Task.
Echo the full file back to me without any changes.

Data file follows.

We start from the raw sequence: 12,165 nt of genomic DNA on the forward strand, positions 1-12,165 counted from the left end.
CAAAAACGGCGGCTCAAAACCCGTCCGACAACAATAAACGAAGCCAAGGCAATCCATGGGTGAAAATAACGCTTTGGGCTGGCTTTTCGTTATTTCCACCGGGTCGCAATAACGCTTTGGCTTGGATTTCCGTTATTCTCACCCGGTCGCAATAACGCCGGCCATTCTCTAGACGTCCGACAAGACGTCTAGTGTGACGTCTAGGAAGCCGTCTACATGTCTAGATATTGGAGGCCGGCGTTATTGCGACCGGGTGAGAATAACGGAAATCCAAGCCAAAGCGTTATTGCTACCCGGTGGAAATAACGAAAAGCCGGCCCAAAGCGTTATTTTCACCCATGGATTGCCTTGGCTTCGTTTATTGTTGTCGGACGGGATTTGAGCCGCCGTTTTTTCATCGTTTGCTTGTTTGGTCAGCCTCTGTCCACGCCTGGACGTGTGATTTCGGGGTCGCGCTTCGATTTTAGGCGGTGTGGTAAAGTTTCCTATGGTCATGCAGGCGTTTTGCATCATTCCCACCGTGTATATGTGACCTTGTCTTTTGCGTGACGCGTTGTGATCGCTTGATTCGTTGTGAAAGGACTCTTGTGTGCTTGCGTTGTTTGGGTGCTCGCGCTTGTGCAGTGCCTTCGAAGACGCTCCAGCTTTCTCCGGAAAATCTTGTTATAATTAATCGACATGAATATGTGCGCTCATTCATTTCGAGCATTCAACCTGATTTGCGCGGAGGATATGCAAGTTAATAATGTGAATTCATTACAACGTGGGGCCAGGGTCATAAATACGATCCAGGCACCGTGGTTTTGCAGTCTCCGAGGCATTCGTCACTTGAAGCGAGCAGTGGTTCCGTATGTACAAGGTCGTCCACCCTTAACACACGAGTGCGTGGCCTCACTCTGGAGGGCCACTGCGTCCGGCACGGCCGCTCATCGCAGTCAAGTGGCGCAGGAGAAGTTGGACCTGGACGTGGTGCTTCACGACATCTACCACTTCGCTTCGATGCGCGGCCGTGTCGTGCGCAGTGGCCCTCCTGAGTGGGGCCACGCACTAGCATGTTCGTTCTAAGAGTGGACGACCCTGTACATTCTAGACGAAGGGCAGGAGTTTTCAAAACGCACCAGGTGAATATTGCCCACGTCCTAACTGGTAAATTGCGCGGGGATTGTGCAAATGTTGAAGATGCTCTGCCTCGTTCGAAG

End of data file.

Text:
We start from the raw sequence: 12,165 nt of genomic DNA on the forward strand, positions 1-12,165 counted from the left end.
CAAAAACGGCGGCTCAAAACCCGTCCGACAACAATAAACGAAGCCAAGGCAATCCATGGGTGAAAATAACGCTTTGGGCTGGCTTTTCGTTATTTCCACCGGGTCGCAATAACGCTTTGGCTTGGATTTCCGTTATTCTCACCCGGTCGCAATAACGCCGGCCATTCTCTAGACGTCCGACAAGACGTCTAGTGTGACGTCTAGGAAGCCGTCTACATGTCTAGATATTGGAGGCCGGCGTTATTGCGACCGGGTGAGAATAACGGAAATCCAAGCCAAAGCGTTATTGCTACCCGGTGGAAATAACGAAAAGCCGGCCCAAAGCGTTATTTTCACCCATGGATTGCCTTGGCTTCGTTTATTGTTGTCGGACGGGATTTGAGCCGCCGTTTTTTCATCGTTTGCTTGTTTGGTCAGCCTCTGTCCACGCCTGGACGTGTGATTTCGGGGTCGCGCTTCGATTTTAGGCGGTGTGGTAAAGTTTCCTATGGTCATGCAGGCGTTTTGCATCATTCCCACCGTGTATATGTGACCTTGTCTTTTGCGTGACGCGTTGTGATCGCTTGATTCGTTGTGAAAGGACTCTTGTGTGCTTGCGTTGTTTGGGTGCTCGCGCTTGTGCAGTGCCTTCGAAGACGCTCCAGCTTTCTCCGGAAAATCTTGTTATAATTAATCGACATGAATATGTGCGCTCATTCATTTCGAGCATTCAACCTGATTTGCGCGGAGGATATGCAAGTTAATAATGTGAATTCATTACAACGTGGGGCCAGGGTCATAAATACGATCCAGGCACCGTGGTTTTGCAGTCTCCGAGGCATTCGTCACTTGAAGCGAGCAGTGGTTCCGTATGTACAAGGTCGTCCACCCTTAACACACGAGTGCGTGGCCTCACTCTGGAGGGCCACTGCGTCCGGCACGGCCGCTCATCGCAGTCAAGTGGCGCAGGAGAAGTTGGACCTGGACGTGGTGCTTCACGACATCTACCACTTCGCTTCGATGCGCGGCCGTGTCGTGCGCAGTGGCCCTCCTGAGTGGGGCCACGCACTAGCATGTTCGTTCTAAGAGTGGACGACCCTGTACATTCTAGACGAAGGGCAGGAGTTTTCAAAACGCACCAGGTGAATATTGCCCACGTCCTAACTGGTAAATTGCGCGGGGATTGTGCAAATGTTGAAGATGCTCTGCCTCGTTCGAAG